24.1 Means of two independent samples

A study (Strayer and Johnston 2001; Agresti and Franklin 2007) examined the reaction times of students while driving.

In one study, two different groups of students were used: one group used a mobile phone, and a different group did not use a mobile phone. The reaction time for each student was measured in a driving simulator.

The study uses two groups with different treatments: one group using a mobile phone while driving, and a different group not using a mobile phone while driving.

The data are not paired; instead, the means of two separate (or independent) samples are being compared. (The data would be paired if each student was measured twice: once using a phone, and once without using a phone.)

Consider the RQ:

For students, what is the difference between the mean reaction time while driving when using a mobile phone and the mean reaction time while driving when not using a mobile phone?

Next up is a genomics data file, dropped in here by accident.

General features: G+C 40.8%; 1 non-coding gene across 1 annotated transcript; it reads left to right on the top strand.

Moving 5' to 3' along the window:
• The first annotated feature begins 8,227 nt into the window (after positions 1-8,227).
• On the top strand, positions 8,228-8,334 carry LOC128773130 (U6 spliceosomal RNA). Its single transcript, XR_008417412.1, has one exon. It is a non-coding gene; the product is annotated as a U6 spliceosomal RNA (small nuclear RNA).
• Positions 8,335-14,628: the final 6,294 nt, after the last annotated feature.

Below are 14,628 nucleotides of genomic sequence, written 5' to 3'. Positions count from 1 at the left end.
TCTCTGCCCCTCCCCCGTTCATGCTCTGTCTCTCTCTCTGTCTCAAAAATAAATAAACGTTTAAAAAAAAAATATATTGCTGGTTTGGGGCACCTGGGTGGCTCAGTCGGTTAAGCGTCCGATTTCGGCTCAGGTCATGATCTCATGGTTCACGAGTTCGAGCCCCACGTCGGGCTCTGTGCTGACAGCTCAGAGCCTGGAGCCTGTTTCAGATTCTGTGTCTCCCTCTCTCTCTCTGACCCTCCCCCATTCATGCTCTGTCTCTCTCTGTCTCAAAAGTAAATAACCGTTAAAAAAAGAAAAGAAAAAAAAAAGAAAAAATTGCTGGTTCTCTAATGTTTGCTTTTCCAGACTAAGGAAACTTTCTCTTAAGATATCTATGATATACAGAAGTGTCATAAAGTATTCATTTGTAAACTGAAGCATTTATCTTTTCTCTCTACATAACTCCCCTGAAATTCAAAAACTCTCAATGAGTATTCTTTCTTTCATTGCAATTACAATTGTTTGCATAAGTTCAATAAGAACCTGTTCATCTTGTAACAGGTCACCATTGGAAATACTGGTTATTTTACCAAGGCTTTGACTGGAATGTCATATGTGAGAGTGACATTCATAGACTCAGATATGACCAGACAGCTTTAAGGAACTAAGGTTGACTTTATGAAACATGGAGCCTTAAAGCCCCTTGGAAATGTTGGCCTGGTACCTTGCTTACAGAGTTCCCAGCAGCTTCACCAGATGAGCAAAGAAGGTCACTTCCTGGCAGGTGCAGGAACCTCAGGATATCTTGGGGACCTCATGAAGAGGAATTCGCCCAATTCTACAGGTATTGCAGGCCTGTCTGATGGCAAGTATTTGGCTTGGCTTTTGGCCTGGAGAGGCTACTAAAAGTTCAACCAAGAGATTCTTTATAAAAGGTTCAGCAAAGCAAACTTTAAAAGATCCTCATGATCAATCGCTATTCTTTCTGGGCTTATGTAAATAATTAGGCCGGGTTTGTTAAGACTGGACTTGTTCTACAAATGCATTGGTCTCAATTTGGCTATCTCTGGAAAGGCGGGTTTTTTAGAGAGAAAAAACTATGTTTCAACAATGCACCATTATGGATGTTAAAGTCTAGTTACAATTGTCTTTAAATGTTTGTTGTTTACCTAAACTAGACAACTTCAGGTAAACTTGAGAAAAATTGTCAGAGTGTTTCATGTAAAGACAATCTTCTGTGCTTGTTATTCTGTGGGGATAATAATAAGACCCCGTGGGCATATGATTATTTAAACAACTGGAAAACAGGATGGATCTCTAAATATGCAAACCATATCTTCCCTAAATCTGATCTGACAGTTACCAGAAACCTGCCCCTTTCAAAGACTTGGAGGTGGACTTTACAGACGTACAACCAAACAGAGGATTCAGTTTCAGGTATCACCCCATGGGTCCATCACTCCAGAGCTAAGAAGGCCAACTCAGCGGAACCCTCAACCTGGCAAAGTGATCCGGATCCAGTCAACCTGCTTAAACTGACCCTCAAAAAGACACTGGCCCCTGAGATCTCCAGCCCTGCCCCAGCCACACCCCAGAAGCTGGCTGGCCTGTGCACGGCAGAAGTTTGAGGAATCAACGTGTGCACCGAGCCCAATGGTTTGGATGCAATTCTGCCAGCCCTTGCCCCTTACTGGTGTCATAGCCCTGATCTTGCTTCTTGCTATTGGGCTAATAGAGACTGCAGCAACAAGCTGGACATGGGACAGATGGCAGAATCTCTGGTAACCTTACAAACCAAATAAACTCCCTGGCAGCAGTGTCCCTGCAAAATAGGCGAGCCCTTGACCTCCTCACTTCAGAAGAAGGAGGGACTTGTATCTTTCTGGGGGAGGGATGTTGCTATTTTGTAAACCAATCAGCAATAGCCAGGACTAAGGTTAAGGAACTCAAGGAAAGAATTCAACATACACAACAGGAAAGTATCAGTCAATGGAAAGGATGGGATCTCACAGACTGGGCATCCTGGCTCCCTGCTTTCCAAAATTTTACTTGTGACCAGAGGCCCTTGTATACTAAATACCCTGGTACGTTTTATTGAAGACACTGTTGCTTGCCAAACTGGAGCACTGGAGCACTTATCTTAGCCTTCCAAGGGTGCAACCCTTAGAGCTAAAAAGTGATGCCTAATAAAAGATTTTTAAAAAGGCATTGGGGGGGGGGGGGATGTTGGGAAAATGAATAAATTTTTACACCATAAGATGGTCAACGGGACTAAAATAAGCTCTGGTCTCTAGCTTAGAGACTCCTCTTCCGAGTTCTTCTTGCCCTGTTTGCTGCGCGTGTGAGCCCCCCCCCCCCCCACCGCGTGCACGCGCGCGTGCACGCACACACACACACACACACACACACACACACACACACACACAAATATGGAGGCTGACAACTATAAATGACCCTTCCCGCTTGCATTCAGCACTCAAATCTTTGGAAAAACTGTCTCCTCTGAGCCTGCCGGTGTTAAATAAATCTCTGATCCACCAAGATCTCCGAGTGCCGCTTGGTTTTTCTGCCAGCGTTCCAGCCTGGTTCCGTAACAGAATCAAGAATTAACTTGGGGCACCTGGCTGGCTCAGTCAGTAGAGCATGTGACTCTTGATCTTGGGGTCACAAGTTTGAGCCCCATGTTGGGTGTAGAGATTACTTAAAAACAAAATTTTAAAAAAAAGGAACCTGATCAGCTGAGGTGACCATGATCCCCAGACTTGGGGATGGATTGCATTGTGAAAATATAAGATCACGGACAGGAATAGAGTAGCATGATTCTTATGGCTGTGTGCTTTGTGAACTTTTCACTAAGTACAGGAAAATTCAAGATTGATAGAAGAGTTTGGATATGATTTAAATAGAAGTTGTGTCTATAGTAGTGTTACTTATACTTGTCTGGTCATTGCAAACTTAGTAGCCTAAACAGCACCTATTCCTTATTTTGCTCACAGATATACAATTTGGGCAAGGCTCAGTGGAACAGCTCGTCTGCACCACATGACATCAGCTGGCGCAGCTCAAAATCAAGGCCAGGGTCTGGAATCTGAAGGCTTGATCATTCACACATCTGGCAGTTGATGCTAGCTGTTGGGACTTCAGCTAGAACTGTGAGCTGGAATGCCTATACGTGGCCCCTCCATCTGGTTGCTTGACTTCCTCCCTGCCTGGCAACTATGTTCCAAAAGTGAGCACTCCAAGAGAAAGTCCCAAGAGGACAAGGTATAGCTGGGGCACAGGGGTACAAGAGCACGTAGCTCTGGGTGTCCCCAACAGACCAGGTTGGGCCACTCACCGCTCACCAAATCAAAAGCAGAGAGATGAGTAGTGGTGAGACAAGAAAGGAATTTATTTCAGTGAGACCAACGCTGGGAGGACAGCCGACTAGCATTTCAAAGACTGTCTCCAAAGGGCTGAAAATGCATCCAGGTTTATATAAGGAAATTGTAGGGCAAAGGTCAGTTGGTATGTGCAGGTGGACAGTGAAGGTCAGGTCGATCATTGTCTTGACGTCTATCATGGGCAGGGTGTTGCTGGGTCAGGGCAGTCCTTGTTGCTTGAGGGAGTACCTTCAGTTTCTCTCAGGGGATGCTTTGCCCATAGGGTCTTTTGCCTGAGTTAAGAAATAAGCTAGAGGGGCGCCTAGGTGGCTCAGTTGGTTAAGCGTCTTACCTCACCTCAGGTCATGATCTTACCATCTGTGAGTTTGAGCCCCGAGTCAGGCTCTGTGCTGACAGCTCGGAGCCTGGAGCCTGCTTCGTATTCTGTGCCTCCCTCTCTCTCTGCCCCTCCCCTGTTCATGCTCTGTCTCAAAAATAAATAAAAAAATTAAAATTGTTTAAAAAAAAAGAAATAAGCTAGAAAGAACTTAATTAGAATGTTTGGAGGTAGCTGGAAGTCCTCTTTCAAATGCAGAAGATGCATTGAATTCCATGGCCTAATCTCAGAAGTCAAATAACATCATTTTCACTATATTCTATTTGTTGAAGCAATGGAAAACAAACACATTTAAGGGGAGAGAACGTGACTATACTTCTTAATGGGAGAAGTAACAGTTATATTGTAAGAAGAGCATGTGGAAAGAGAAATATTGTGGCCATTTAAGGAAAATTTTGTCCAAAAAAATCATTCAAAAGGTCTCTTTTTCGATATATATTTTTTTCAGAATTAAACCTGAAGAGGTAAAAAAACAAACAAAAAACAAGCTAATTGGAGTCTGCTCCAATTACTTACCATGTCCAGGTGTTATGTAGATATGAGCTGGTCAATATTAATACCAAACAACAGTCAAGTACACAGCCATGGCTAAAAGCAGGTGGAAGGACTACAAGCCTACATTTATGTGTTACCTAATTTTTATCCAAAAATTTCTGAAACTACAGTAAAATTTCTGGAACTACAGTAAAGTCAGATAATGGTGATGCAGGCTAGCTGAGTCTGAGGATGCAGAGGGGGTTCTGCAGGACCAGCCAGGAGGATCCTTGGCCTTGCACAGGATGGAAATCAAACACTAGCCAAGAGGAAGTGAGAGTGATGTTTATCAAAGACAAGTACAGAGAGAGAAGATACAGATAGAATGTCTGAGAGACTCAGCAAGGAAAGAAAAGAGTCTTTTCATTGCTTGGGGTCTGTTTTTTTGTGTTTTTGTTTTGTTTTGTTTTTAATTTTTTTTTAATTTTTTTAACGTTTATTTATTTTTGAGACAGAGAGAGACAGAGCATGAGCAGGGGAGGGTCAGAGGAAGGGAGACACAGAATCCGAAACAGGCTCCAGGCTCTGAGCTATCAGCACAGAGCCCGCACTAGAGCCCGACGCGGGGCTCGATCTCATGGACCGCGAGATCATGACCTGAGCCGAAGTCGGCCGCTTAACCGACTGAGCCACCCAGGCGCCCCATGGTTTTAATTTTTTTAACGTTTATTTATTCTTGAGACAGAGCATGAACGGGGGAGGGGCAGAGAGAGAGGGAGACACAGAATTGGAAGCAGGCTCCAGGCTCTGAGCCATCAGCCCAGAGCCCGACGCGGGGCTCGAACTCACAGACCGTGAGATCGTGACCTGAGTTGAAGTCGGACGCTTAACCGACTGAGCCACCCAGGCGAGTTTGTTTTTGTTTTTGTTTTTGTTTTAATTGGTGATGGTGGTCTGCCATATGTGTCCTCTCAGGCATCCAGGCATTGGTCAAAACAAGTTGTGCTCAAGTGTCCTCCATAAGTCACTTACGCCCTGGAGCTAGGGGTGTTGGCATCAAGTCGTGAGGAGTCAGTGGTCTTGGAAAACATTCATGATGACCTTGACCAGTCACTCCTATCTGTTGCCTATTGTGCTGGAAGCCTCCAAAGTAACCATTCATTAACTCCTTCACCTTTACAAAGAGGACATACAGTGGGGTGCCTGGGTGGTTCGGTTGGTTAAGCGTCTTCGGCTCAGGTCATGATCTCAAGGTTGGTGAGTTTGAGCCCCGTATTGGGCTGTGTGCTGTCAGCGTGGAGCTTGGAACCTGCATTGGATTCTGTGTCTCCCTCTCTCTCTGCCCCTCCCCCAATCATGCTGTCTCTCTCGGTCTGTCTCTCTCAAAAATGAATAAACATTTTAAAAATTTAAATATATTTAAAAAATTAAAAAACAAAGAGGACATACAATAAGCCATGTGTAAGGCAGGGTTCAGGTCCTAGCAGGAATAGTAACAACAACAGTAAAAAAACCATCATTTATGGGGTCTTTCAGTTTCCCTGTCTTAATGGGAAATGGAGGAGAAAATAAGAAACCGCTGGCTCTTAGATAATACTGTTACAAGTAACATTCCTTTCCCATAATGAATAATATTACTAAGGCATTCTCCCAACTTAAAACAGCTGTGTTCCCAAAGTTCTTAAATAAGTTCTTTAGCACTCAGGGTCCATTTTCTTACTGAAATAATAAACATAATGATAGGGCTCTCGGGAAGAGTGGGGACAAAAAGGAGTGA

The data are shown below.

Think 24.1 (POCI) What are P, O, C and I in this study?
P: Students (this is defined more specifically in the original study). O: Mean reaction time. C: Between those using and not using a mobile phone while driving. I: Yes; the use of a phone (or not) was decided by the researchers.


Agresti A, Franklin CA. Statistics: The art and science of learning from data. 3rd edition. Pearson Education Limited; 2007;
Strayer DL, Johnston WA. Driven to distraction: Dual-task studies of simulated driving and conversing on a cellular telephone. Psychological Science. 2001;12(6):462–6.